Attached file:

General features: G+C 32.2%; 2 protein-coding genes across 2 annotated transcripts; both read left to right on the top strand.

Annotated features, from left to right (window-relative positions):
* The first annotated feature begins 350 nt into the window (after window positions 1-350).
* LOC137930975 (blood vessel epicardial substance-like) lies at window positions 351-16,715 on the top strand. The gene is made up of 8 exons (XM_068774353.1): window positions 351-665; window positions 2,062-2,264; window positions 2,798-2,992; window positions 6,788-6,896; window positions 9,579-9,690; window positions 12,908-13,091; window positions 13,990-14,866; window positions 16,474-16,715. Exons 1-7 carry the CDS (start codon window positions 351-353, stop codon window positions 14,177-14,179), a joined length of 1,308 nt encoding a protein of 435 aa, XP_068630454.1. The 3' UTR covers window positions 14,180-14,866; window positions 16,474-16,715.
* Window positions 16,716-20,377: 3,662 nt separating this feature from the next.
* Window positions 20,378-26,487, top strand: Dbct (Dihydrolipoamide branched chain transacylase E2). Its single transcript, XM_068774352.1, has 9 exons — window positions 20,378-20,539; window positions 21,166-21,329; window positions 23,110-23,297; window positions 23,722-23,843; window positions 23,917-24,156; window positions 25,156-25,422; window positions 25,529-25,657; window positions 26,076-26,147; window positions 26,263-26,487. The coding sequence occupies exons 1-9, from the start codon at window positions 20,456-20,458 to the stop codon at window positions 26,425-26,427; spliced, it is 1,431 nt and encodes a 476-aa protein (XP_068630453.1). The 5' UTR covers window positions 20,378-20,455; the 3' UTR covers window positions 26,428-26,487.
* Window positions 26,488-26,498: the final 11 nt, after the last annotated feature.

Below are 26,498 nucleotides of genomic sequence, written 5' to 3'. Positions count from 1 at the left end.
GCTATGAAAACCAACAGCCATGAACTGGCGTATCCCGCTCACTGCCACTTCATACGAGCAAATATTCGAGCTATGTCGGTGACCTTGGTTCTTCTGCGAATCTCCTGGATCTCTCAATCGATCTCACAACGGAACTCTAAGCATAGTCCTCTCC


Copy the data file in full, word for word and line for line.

General features: G+C 32.2%; 2 protein-coding genes across 2 annotated transcripts; both read left to right on the top strand.

Annotated features, from left to right (window-relative positions):
* The first annotated feature begins 350 nt into the window (after window positions 1-350).
* LOC137930975 (blood vessel epicardial substance-like) lies at window positions 351-16,715 on the top strand. The gene is made up of 8 exons (XM_068774353.1): window positions 351-665; window positions 2,062-2,264; window positions 2,798-2,992; window positions 6,788-6,896; window positions 9,579-9,690; window positions 12,908-13,091; window positions 13,990-14,866; window positions 16,474-16,715. Exons 1-7 carry the CDS (start codon window positions 351-353, stop codon window positions 14,177-14,179), a joined length of 1,308 nt encoding a protein of 435 aa, XP_068630454.1. The 3' UTR covers window positions 14,180-14,866; window positions 16,474-16,715.
* Window positions 16,716-20,377: 3,662 nt separating this feature from the next.
* Window positions 20,378-26,487, top strand: Dbct (Dihydrolipoamide branched chain transacylase E2). Its single transcript, XM_068774352.1, has 9 exons — window positions 20,378-20,539; window positions 21,166-21,329; window positions 23,110-23,297; window positions 23,722-23,843; window positions 23,917-24,156; window positions 25,156-25,422; window positions 25,529-25,657; window positions 26,076-26,147; window positions 26,263-26,487. The coding sequence occupies exons 1-9, from the start codon at window positions 20,456-20,458 to the stop codon at window positions 26,425-26,427; spliced, it is 1,431 nt and encodes a 476-aa protein (XP_068630453.1). The 5' UTR covers window positions 20,378-20,455; the 3' UTR covers window positions 26,428-26,487.
* Window positions 26,488-26,498: the final 11 nt, after the last annotated feature.

Below are 26,498 nucleotides of genomic sequence, written 5' to 3'. Positions count from 1 at the left end.
GCTATGAAAACCAACAGCCATGAACTGGCGTATCCCGCTCACTGCCACTTCATACGAGCAAATATTCGAGCTATGTCGGTGACCTTGGTTCTTCTGCGAATCTCCTGGATCTCTCAATCGATCTCACAACGGAACTCTAAGCATAGTCCTCTCC